A historic heat wave is continuing to stretch across much of the United States — especially in the South — putting millions of Americans at risk.
The planet set three records last week for highest average global temperatures, topping out at 63.01 degrees Fahrenheit. The average during the 1900s was just 57 degrees.
Miami set a new daily record Saturday with temperatures soaring to 96 degrees. The typical bustling streets of Brickell were left unusually empty as people looked to avoid the sweltering heat.
The Southwestern U.S. is also bracing for a potential record-setting heat wave. Excessive heat warnings have been extended in Phoenix as the city has hit at least 110 degrees for nine straight days. By Thursday, the city could break its all-time record of 122 degrees as a heat dome builds over the region.
Temperatures are also soaring in the Midwest, where outdoor workers are struggling to stay cool.
"We start early in the morning and try to beat the heat. We try to be done out of the fields by noon at the latest," said Way Farms owner Cameron Way. "Some days we can. Some days we can't."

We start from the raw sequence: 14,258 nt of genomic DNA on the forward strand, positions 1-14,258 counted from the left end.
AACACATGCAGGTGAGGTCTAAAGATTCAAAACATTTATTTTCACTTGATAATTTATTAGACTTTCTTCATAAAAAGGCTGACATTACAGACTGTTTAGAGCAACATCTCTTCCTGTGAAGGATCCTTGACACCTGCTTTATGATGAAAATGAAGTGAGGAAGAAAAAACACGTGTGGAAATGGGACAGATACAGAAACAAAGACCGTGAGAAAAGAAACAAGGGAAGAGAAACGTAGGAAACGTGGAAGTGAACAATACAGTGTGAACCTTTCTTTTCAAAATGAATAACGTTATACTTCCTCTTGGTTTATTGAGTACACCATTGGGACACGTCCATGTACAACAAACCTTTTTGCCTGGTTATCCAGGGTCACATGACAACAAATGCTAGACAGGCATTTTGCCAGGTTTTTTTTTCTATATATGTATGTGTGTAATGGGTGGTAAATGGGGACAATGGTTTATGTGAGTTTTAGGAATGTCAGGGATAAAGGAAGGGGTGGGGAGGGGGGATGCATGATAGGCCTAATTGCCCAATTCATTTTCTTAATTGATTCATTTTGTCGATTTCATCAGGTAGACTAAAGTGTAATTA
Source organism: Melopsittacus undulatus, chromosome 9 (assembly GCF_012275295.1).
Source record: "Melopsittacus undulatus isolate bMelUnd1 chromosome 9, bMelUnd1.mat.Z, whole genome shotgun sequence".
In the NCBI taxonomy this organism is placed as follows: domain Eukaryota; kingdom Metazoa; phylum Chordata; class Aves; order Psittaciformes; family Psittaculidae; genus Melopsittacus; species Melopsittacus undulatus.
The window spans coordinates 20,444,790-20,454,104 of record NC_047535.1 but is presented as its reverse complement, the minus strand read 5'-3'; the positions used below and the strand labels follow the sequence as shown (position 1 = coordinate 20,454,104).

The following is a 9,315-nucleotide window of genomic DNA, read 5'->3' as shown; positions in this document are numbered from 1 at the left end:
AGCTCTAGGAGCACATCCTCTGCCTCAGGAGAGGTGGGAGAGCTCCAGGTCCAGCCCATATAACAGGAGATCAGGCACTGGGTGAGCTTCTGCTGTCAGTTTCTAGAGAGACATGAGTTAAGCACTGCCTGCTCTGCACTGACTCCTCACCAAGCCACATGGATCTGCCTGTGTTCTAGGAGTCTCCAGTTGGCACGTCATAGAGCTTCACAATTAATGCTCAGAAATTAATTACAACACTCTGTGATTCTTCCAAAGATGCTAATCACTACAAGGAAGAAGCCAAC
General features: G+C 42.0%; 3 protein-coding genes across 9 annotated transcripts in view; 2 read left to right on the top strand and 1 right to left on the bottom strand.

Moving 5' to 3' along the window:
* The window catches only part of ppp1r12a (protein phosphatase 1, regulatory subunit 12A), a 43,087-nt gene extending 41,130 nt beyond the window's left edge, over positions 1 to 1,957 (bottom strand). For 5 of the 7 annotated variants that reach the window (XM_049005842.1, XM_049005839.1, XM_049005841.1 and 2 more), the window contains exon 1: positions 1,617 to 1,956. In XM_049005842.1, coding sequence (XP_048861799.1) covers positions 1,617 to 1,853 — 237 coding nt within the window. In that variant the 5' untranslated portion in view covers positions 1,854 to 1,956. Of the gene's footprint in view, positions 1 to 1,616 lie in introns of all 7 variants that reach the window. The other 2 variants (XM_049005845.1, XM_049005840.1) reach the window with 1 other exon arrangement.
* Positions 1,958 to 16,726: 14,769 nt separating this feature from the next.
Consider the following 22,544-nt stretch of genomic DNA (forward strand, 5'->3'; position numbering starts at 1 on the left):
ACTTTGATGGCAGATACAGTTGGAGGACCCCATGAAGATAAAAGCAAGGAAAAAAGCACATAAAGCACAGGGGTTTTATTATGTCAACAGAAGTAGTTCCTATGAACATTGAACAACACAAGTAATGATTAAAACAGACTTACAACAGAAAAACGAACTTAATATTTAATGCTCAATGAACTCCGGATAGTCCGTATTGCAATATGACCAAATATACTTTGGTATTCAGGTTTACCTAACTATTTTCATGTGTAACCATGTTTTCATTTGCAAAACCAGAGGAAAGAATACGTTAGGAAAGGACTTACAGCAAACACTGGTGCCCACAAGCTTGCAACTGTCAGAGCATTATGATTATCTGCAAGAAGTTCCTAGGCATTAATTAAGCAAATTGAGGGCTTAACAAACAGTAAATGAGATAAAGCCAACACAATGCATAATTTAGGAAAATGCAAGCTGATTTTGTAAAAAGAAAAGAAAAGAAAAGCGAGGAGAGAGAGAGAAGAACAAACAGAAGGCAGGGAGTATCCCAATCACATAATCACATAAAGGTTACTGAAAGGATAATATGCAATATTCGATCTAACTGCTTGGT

However, it's not just hot in the U.S. Heat waves have also stretched across much of Asia and Africa. Ocean sea surface temperatures are hitting record levels as well. NOAA's experimental marine heatwave forecast system found that "half of the global ocean may experience marine heatwave conditions by the end of summer."
Conservationists are urging leaders to protect forests by planting more trees to help absorb the carbon in the atmosphere from fossil fuels.
"We cannot give up. We don't have any choice but to adapt," said Monica Medina, president and CEO of the Wildlife Conservation Society. "We've always understood that change happens, but so does progress, and that's why we need to keep going with our energy transition and wean ourselves off fossil fuels."
Those trees may help in the future, but they won't be able to stop the potential record-setting heat the planet will sweat through this week.
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